Effectiveness of mandatory human rights and environmental due diligence: Policy Brief

Effectiveness of mandatory human rights and environmental due diligence: Policy Brief

Effectiveness of mandatory human rights and environmental due diligence: Policy Brief

This Modern Slavery PEC Policy Brief is the second in a series of Policy Briefs to assess the
evidence base on the effectiveness of different regulatory interventions to address modern
slavery in global supply chains, a key research priority for the Modern Slavery PEC, as set out
in our Strategy. This Brief assesses the evidence base on the effectiveness of mandatory
human rights and environmental due diligence legislation, with a specific focus on the
implications of such legislation for addressing modern slavery.2

There is an ongoing interest from businesses and civil society in the possibilities of mandatory
human rights and environmental due diligence (mHREDD) legislation in the UK in light of such
laws recently being adopted in France,3 Germany,4 and Norway,5 and proposed, in February
2022, at the European Union level.6 This Policy Brief considers the existing evidence on the
background to these developments and their relevance in relation to the UK modern slavery
legal framework. It draws on an evidence review which considered academic literature, as well
as reports produced by NGOs, governments, and international organisations.

All emerging mHREDD laws create a legal duty that requires business enterprises to identify,
prevent, mitigate, and account for human rights and environmental harms in their operations
and supply chains. All such laws contain reporting requirements similar to section 54 of the
UK Modern Slavery Act, but go further by requiring companies to undertake human rights due
diligence (HRDD) and attach some form of legal liability for failure to meet these requirements.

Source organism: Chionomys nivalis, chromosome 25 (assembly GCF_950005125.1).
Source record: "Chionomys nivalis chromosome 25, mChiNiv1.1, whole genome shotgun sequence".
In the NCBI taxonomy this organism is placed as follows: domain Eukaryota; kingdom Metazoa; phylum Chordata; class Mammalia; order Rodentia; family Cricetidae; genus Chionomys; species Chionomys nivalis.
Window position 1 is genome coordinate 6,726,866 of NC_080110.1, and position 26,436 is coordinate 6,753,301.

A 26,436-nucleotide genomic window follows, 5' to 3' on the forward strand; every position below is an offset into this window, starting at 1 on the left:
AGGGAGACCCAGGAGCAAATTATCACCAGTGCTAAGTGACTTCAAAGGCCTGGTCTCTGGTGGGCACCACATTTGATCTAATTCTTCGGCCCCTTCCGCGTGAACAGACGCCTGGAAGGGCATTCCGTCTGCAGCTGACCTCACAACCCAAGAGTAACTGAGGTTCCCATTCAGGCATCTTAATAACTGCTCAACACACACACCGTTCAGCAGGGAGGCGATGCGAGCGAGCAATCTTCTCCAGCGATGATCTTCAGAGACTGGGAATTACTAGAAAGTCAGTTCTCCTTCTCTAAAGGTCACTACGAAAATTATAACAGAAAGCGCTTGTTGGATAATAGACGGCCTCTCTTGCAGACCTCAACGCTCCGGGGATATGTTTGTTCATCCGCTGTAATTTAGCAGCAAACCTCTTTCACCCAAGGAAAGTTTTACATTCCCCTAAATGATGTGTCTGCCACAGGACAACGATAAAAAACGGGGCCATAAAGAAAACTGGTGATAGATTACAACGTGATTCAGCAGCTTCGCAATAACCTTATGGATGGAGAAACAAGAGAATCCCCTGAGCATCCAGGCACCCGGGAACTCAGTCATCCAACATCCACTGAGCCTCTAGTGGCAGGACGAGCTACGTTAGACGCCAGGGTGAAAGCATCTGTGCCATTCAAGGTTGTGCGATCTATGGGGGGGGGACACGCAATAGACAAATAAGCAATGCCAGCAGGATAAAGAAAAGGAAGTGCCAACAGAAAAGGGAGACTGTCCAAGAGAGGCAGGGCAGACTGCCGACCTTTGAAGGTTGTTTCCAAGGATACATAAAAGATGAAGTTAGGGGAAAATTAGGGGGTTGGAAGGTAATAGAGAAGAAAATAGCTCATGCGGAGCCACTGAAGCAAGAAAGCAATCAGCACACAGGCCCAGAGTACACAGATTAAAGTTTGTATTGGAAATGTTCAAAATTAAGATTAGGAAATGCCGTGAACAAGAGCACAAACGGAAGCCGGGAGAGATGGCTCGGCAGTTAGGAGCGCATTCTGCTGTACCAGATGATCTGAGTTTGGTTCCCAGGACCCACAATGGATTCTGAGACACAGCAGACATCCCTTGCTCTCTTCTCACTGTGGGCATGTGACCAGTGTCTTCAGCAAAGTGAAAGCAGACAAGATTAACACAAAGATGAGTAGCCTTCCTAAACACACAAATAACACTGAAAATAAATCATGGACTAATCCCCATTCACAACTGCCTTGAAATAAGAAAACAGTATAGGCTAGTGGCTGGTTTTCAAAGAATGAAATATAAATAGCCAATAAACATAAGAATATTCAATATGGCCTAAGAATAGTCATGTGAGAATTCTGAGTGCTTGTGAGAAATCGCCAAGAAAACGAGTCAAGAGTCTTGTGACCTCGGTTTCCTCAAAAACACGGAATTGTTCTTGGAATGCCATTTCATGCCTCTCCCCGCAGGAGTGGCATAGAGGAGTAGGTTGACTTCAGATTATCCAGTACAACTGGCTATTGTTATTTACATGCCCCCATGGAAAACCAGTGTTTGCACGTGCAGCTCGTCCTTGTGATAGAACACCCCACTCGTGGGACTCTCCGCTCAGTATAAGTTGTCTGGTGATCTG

The laws are aimed at businesses, and do not generally impose duties on public bodies.7
Under the UN Guiding Principles on Business and Human Rights (UNGPs, the most widely
accepted HRDD standards), HRDD consists of four steps:

  1. Identifying and assessing actual or potential adverse impacts;
  2. Taking integrated action to address these impacts;
  3. Tracking responses; and
  4. Communicating how impacts are addressed.

Key findings

There are multiple reports and case studies pointing to how HRDD can be effective at addressing modern slavery risks in practice, across a range of sectors. Evidence also suggests that there is a low level of voluntary implementation of HRDD by companies in the absence of regulation.

There is limited evidence on the actual effectiveness of mHREDD laws, apart from the French Duty of Vigilance law 2017, which is the only one of these laws to have taken effect so far.9 • Around 260 companies are subject to the French law.10 In the financial year after its introduction, 70% of companies started or revised their human rights and environmental risk mapping,11 and 65% of companies had dedicated human rights impacts identification processes (compared to 30% before the law).

  • A study by PWC and others on the French law found that 80% of SMEs (small and medium enterprises) are being required to take various steps to comply with human rights obligations by the large actors in their value chains, without receiving accompanying support (financial or otherwise) for such compliance.